McGill has flexed its bureaucratic muscles once again in its negotiations with floor fellows: It has violated Quebec labour law by not paying floor fellows a wage, and gone so far as to appeal a court ruling in favour of the floor fellows. In negotiating a collective agreement with floor fellows—who, despite being essential to the functioning of residences are not paid in wages and have low job and housing security—McGill has been characteristically unyielding.
Last week, the Association of McGill University Support Employees (AMUSE) sent an open letter to Principal Suzanne Fortier. Signed by current and former floor fellows, students in residence, and members of AMUSE, it detailed the grievances leading up to the floor fellows’ unionization, and those that have emerged in the 11 months of bargaining for a collective agreement.
Residences are a space to establish community and be supported while transitioning to university life, and McGill is leaps and bounds ahead of other Canadian universities in terms of the services available. The decision to live in residence is a costly investment for both students and floor fellows. McGill residences are among the most expensive across Canada, and providing support to first-year students takes dedication, time, and energy. Unlike other residences in Canada, where floor fellows (referred to as RAs elsewhere) behave as disciplinarians, floor fellows at McGill provide support based on harm reduction and anti-oppression. These principles are essential to the functioning of McGill residences. While the residences have successfully provided services up to now, McGill’s failure to concede the inclusion of their value system shows a lack of respect for what makes the experience of residences unique.
Where AMUSE is open about its experience during the bargaining process, McGill is aloof. Floor fellows have explicitly articulated that their collective agreement must entrench their value system, particularly the two pillars of harm reduction and anti-oppression that guide their practice. McGill has so far justified its refusal to include these values in the collective agreement in legal terms. Including normative values in an employment agreement is unconventional, as it is a legal document that defines working conditions. But this justification is indicative of McGill’s failure to consult floor fellows; the result is a process defined more by its power imbalance than constructive bargaining and compromise. By not offering a clear explanation for why the values cannot be included, McGill demonstrates that is has not heard the floor fellows. There is a top-down, unilateral exertion of power that, in failing to engage in a productive and fluid interaction, has begun to disassemble the aspects of residence that make it desirable.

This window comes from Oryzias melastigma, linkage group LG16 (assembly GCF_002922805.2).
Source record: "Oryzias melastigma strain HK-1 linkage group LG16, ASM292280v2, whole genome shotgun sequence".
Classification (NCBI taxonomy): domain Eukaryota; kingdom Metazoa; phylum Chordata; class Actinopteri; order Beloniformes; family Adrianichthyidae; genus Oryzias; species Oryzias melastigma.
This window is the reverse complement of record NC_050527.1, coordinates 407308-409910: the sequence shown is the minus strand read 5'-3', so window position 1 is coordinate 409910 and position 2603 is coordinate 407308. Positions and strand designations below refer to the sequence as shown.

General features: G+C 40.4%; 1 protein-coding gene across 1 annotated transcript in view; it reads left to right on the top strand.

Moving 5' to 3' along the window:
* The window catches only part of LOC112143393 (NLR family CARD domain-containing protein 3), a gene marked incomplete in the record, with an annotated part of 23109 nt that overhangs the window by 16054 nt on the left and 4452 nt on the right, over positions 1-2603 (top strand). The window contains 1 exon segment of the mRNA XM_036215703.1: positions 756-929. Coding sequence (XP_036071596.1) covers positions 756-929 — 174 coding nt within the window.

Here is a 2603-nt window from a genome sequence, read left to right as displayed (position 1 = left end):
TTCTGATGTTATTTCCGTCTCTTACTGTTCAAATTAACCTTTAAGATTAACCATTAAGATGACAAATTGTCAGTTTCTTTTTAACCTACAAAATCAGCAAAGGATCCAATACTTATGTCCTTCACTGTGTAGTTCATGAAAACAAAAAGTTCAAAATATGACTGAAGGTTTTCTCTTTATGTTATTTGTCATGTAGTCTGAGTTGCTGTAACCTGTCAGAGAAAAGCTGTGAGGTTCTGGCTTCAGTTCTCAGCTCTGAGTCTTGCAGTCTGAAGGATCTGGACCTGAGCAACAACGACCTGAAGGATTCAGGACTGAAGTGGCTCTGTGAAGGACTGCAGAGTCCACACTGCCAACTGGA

Failing to engage with students is bad business. McGill’s current position in the bargaining process is poorly-defined, poorly-supported—at least publicly—and short-sighted. The unilateral changes to residences, such as encouraging Residence Life Managers (RLM) to take on more duties that were previously the responsibility of floor fellows, such as taking sick or injured students to the hospital, demonstrate a loss of touch with the reality on the ground as well as lack of foresight. For one, floor fellows are essential to maintaining the community and safety of students in residence. Shrinking their duties overburdens RLMs and creates larger cracks through which first-years can fall. Should such changes become the norm, the reason for students to pay exorbitant amounts to live in residence will evaporate. The operation of residences should not be based on financial decisions; all changes to residences must be made in the best interest of the students, which requires McGill to engage in a conversation with them.
The value system of floor fellows is clearly not going to be compromised. McGill must pause, take this letter into consideration, and reevaluate its priorities. If it is seeking to limit its legal liabilities in the residences, it must articulate that position to the population who will be affected. In failing to consult floor fellows and RLMs in the changes being made to the residence system, McGill shows its true colours. Budget cuts have caused a calcified tunnel vision, where lip service to the essential components of floor fellow working conditions is perceived as sufficient. McGill must decide whether it will have a consistent support system for its employees and students, or if it will continue to play them off each other for the sake of legal and financial interests.